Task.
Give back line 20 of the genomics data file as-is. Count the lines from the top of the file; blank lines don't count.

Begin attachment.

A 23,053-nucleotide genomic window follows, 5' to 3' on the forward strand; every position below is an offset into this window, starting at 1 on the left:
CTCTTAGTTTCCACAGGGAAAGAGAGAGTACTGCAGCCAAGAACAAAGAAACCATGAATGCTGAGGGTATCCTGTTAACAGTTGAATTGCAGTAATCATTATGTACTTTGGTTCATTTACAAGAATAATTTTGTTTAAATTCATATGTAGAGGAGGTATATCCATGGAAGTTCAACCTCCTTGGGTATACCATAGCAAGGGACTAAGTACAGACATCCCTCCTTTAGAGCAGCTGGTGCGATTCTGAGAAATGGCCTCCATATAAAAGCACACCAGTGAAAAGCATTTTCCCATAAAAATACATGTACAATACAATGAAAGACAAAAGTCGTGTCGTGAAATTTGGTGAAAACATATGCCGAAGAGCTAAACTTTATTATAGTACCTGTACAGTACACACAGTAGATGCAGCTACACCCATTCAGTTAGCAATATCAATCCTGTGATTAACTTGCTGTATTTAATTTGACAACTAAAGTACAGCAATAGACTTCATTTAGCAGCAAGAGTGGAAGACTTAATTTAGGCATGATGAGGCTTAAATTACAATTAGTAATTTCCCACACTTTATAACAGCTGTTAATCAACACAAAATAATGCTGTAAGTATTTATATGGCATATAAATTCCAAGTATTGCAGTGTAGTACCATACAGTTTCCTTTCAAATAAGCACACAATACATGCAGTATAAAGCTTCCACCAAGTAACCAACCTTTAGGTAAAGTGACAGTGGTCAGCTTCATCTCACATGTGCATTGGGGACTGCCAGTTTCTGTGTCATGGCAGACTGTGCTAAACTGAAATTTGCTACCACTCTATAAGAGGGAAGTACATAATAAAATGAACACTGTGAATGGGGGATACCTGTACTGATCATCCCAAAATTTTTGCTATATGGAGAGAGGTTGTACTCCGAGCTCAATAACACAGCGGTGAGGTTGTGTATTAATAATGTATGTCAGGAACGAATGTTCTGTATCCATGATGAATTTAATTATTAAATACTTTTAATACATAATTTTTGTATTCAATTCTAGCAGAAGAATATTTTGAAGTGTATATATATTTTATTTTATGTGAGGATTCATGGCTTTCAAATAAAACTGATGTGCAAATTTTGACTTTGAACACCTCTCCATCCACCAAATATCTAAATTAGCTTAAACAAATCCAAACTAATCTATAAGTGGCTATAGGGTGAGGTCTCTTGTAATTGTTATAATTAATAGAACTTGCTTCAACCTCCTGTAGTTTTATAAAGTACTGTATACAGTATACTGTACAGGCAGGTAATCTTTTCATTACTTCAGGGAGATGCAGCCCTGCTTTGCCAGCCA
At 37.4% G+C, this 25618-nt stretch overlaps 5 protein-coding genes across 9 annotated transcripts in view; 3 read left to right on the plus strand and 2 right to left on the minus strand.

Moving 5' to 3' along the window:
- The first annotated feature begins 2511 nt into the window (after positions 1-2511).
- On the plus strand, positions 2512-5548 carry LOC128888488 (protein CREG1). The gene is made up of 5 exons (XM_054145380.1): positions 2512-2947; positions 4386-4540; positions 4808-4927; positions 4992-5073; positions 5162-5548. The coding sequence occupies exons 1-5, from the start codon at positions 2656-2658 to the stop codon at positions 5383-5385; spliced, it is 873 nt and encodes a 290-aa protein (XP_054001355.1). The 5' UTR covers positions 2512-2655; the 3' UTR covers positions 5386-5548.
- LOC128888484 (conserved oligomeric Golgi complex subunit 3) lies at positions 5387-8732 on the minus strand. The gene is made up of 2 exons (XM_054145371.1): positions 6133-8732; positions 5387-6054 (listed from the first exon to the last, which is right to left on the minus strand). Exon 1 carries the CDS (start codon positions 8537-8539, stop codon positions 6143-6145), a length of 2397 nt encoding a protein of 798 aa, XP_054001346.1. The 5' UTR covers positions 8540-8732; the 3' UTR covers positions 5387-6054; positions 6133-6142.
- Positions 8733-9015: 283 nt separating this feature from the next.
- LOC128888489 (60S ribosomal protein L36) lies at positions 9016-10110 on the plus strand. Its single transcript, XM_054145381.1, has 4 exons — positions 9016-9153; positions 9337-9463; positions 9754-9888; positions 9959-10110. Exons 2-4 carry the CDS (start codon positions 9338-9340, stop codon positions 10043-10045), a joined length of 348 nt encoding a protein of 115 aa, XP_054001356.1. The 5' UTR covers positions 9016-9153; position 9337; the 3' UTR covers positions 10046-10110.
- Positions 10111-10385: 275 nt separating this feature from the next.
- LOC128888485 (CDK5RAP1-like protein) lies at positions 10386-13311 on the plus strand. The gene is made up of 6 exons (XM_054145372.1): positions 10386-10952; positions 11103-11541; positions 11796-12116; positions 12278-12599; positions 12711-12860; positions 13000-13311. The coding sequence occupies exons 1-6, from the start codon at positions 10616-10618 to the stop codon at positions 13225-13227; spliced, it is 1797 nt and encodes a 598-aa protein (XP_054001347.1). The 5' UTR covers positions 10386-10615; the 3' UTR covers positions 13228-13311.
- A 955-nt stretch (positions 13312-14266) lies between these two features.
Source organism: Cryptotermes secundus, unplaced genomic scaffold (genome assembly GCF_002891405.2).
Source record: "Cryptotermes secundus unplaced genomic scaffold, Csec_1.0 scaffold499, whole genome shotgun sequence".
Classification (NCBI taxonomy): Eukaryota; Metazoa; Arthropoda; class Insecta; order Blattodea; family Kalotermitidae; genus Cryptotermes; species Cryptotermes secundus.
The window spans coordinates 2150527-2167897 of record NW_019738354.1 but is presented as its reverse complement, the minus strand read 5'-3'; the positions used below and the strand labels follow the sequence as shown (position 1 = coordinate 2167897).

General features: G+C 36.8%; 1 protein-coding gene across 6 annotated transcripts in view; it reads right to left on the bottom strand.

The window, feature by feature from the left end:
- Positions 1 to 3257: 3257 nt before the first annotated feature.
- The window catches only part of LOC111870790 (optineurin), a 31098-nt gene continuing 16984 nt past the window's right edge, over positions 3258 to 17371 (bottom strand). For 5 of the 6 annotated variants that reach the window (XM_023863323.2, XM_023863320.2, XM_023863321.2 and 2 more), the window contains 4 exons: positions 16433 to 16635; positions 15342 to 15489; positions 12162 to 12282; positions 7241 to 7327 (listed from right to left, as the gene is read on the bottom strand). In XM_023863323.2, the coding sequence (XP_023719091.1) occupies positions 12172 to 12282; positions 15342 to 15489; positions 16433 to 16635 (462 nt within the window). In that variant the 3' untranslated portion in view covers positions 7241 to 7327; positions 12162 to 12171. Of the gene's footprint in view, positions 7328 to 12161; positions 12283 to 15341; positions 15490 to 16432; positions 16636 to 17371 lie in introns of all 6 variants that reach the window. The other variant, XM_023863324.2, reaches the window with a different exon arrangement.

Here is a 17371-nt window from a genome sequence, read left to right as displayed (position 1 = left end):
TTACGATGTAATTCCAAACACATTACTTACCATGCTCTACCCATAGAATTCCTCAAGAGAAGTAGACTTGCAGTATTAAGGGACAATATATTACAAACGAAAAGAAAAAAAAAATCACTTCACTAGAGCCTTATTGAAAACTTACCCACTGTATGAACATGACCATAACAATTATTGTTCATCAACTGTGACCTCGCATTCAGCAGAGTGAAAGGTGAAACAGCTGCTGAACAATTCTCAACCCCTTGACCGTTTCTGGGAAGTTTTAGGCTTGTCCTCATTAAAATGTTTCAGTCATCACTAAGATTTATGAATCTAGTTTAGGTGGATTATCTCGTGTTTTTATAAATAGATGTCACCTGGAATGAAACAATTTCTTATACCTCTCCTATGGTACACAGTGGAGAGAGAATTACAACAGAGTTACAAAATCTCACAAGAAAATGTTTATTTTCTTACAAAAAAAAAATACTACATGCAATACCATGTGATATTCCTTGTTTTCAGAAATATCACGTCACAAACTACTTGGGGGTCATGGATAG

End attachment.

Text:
- The window catches only part of LOC111870790 (optineurin), a 31098-nt gene continuing 16984 nt past the window's right edge, over positions 3258 to 17371 (bottom strand). For 5 of the 6 annotated variants that reach the window (XM_023863323.2, XM_023863320.2, XM_023863321.2 and 2 more), the window contains 4 exons: positions 16433 to 16635; positions 15342 to 15489; positions 12162 to 12282; positions 7241 to 7327 (listed from right to left, as the gene is read on the bottom strand). In XM_023863323.2, the coding sequence (XP_023719091.1) occupies positions 12172 to 12282; positions 15342 to 15489; positions 16433 to 16635 (462 nt within the window). In that variant the 3' untranslated portion in view covers positions 7241 to 7327; positions 12162 to 12171. Of the gene's footprint in view, positions 7328 to 12161; positions 12283 to 15341; positions 15490 to 16432; positions 16636 to 17371 lie in introns of all 6 variants that reach the window. The other variant, XM_023863324.2, reaches the window with a different exon arrangement.